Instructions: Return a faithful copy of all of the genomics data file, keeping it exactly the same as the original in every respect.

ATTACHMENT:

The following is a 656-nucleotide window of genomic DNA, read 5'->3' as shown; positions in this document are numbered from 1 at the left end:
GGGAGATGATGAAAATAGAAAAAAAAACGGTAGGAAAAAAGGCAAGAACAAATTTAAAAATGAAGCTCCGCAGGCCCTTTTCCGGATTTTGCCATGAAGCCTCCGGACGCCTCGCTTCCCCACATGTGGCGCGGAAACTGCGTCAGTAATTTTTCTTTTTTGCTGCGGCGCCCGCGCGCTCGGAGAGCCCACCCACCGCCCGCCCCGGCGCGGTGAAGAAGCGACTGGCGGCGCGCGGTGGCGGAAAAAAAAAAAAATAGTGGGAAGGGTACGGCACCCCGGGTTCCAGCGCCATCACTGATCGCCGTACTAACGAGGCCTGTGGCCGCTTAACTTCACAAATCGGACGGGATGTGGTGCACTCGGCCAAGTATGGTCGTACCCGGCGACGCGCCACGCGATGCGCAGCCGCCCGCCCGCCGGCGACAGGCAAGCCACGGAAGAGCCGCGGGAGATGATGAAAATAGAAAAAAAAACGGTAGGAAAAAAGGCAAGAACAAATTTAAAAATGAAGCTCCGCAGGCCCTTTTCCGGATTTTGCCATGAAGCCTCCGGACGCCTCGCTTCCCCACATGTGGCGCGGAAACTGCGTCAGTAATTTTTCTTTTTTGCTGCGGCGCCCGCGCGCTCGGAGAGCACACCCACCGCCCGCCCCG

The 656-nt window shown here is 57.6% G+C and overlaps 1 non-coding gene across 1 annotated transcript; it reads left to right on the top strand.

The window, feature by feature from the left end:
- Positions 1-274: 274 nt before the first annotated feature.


The following is a 656-nucleotide window of genomic DNA, read 5'->3' as shown; positions in this document are numbered from 1 at the left end:
GGGAGATGATGAAAATAGAAAAAAAAACGGTAGGAAAAAAGGCAAGAACAAATTTAAAAATGAAGCTCCGCAGGCCCTTTTCCGGATTTTGCCATGAAGCCTCCGGACGCCTCGCTTCCCCACATGTGGCGCGGAAACTGCGTCAGTAATTTTTCTTTTTTGCTGCGGCGCCCGCGCGCTCGGAGAGCCCACCCACCGCCCGCCCCGGCGCGGTGAAGAAGCGACTGGCGGCGCGCGGTGGCGGAAAAAAAAAAAAATAGTGGGAAGGGTACGGCACCCCGGGTTCCAGCGCCATCACTGATCGCCGTACTAACGAGGCCTGTGGCCGCTTAACTTCACAAATCGGACGGGATGTGGTGCACTCGGCCAAGTATGGTCGTACCCGGCGACGCGCCACGCGATGCGCAGCCGCCCGCCCGCCGGCGACAGGCAAGCCACGGAAGAGCCGCGGGAGATGATGAAAATAGAAAAAAAAACGGTAGGAAAAAAGGCAAGAACAAATTTAAAAATGAAGCTCCGCAGGCCCTTTTCCGGATTTTGCCATGAAGCCTCCGGACGCCTCGCTTCCCCACATGTGGCGCGGAAACTGCGTCAGTAATTTTTCTTTTTTGCTGCGGCGCCCGCGCGCTCGGAGAGCACACCCACCGCCCGCCCCG

The 656-nt window shown here is 57.6% G+C and overlaps 1 non-coding gene across 1 annotated transcript; it reads left to right on the top strand.

The window, feature by feature from the left end:
- Positions 1-274: 274 nt before the first annotated feature.